Classic story of wildlife conservation versus destruction of habitat for commercial reasons in Australia

Golden-shouldered parrot under threat from Mr Harris's plans

NEWS AND COMMENT: This story from Australia highlights the battle between the conservation of native wild species on that continent and commerce which often wants to destroy the habitat of the species in order to commercialise property which in this instance is 2,000 ha of native vegetation on Queensland’s Cape York.

Golden-shouldered parrot under threat from Mr Harris's plans

Golden-shouldered parrot under threat from Mr Harris’s plans. Photo: Wikipedia: originally posted to Flickr as ‘Pretty bird’.

This huge parcel of land called the Kingvale station is owned by Scott Harris. He wants to clear the land in order to grow crops. His objectives have clashed with environmental campaigners and the environment minister, Sussan Ley (the spelling is correct).

His land contains a eucalypt forest and melaleuca swamps and this area is adjacent to the Great Barrier Reef so it is envisaged by conservationists that pesticides and other chemicals sprayed onto the crops would quite possibly end up polluting the Great Barrier Reef.

Mr Harris’s plan threatened the survivability of five species of Australian wild animal namely: the bare-rumped sheathtail bat, northern quoll, golden-shouldered parrot, antbed parrot moth and red goshawk.

Ley had initially approved the plan with conditions such as creating an “offset area” together with a management plan to improve the habitat in the offset area, as I understand it. I believe this to be an area designed to accommodate the wild species mentioned after the destruction of their habitat. Harris disagreed with the condition and he wouldn’t pay for surveys to assess the impact on wildlife of his plan.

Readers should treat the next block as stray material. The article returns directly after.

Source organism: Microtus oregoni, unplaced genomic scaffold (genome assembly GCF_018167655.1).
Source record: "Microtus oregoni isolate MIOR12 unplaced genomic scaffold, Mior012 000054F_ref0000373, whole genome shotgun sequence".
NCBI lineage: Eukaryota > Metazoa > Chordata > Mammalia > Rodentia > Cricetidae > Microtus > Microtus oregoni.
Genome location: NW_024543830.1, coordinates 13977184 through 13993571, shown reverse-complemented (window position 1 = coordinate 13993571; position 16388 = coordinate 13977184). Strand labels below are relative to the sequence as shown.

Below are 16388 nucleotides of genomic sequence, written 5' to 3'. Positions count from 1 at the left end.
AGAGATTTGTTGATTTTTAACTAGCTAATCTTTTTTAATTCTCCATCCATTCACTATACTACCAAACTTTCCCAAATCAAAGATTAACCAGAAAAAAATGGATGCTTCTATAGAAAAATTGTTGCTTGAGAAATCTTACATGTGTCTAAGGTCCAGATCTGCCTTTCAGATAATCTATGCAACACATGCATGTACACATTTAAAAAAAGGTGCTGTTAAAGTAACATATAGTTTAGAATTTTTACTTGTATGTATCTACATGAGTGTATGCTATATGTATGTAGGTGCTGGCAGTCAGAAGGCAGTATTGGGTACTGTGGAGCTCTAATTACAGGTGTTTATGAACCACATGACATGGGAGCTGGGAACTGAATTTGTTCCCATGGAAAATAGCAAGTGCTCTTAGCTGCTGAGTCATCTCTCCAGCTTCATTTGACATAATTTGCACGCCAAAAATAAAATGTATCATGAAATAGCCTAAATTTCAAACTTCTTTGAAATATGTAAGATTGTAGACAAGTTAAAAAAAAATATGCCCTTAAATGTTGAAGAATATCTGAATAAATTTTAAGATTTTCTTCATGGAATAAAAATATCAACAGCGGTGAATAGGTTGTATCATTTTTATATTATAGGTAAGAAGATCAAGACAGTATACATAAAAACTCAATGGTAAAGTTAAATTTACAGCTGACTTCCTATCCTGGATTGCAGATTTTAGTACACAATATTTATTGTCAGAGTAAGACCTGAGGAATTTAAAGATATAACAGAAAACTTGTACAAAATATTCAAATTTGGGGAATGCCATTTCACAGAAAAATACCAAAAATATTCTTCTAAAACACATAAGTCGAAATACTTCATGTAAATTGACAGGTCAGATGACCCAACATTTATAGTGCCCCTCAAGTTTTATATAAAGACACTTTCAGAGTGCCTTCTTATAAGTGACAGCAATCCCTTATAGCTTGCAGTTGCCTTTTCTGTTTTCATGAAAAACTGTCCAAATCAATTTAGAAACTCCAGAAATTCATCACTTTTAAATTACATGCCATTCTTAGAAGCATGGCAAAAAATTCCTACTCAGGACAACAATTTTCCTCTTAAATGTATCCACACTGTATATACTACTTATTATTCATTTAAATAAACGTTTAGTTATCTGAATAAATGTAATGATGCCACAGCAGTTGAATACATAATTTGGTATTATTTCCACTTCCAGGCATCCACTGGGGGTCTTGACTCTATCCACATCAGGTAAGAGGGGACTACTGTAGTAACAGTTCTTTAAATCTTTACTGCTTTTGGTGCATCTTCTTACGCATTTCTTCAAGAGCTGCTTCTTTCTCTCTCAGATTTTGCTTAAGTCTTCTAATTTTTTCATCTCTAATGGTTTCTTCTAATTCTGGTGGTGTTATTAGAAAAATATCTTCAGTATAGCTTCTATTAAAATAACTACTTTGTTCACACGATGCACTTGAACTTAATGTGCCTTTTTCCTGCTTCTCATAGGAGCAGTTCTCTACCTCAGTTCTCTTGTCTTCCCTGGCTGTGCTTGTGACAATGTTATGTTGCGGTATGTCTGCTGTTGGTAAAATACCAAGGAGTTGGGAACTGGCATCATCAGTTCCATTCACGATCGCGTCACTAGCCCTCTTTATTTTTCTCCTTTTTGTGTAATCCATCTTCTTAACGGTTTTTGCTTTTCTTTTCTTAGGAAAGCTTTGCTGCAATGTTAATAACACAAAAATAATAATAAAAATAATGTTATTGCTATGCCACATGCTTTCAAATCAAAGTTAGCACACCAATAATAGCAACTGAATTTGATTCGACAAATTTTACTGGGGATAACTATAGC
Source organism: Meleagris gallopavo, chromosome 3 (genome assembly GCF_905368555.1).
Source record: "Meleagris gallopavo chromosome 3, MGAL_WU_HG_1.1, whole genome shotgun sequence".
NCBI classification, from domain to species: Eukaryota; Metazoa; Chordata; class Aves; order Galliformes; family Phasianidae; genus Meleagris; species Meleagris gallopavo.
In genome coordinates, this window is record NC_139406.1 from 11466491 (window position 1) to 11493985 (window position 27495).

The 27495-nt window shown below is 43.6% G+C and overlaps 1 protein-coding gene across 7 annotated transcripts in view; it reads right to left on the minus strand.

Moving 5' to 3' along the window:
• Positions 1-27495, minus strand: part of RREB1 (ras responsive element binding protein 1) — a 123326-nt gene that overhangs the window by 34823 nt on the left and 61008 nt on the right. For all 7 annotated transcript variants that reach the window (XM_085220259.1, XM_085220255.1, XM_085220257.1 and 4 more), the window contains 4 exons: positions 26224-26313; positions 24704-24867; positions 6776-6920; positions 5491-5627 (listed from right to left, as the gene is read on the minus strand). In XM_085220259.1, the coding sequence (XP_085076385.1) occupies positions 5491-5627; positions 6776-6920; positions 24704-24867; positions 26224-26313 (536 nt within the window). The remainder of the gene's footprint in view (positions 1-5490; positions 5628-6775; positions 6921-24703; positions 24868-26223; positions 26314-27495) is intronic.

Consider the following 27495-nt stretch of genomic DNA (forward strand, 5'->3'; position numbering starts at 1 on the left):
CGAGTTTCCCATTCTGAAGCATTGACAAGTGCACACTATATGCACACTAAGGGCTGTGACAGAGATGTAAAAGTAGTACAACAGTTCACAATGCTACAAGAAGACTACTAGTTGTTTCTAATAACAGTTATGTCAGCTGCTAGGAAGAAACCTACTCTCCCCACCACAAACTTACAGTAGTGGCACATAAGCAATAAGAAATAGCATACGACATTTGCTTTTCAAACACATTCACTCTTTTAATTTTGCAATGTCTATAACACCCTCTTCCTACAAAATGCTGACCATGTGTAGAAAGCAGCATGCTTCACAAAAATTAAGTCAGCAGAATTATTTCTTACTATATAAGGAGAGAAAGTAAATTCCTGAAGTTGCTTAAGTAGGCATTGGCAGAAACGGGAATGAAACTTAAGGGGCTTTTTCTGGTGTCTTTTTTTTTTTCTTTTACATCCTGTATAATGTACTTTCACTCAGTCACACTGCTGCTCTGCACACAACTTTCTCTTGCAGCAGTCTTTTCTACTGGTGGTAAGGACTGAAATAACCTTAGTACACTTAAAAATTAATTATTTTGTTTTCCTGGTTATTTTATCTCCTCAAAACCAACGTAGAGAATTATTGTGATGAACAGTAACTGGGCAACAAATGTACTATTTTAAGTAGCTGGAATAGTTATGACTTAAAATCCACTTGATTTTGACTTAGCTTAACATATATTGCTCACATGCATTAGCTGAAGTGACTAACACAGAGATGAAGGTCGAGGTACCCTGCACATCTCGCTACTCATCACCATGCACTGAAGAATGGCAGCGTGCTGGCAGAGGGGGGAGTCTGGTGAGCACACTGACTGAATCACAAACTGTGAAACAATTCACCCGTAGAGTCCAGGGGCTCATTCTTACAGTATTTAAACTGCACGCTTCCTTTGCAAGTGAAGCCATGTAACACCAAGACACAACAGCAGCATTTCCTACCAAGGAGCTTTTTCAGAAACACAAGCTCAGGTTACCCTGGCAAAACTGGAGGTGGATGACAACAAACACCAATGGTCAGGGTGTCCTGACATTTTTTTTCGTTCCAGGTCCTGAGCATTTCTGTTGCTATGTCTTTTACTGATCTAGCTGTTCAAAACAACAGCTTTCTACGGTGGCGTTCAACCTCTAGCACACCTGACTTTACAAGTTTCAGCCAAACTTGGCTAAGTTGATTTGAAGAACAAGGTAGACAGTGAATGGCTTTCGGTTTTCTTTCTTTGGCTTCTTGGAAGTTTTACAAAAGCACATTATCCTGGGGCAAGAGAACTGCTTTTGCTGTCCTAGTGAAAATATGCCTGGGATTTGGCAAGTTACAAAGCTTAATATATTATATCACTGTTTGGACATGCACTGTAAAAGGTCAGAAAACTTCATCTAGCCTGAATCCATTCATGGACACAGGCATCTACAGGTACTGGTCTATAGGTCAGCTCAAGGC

Apparently it is unusual for Australia’s administrators to disagree with the commercialisation of the landscape on the basis that it has happened quite rarely. The power to do so under the Environment Protection and Biodiversity Conservation Act 2000 has been used sparingly at 24 times.

Mr Harris’s plan had been granted a permit by the Queensland government in 2014 but the plan was referred to the federal government to assess the environmental impact.

It seems to me that the basic government stance was that Mr Harris could proceed with conditions but he didn’t take up the offer despite a lot of correspondence. Conservationists disagree entirely with the acceptance of the plan, in principle. They say it should be entirely rejected because, “Any system that would have allowed the destruction of mature habitat for endangered species will continue to lock in the loss of those species. Our federal environment laws need to be strengthened so that old growth and important forest for endangered species like the golden-shouldered parrot are off limits for destruction.”

The quote comes from Gemma Plesman, a senior campaigner at the Wilderness Society. She said that there were fewer than 1,500 golden-shouldered parrots left in the wild and the Kingsvale station contained habitat which was suited to this bird.

As mentioned, this is a classic case of commercialisation of the landscape versus its conservation to protect the lives of wild animals that live within it. It happens a lot all over the planet. Australians are very proud of their native wild species. They suffered tremendous wild fires causing devastating loss to some of their native species.

Australia contributes to global warming by selling coal to China although in a dispute between Australia and China exports of coal have been greatly diminished. Global warming is damaging Australian’s Great Barrier Reef. Australia is implicated in damaging their own environment and therefore perhaps this decision by Ley reflects the need to change course and adjust the balance between commercialising the landscape and protecting it in favour of the latter.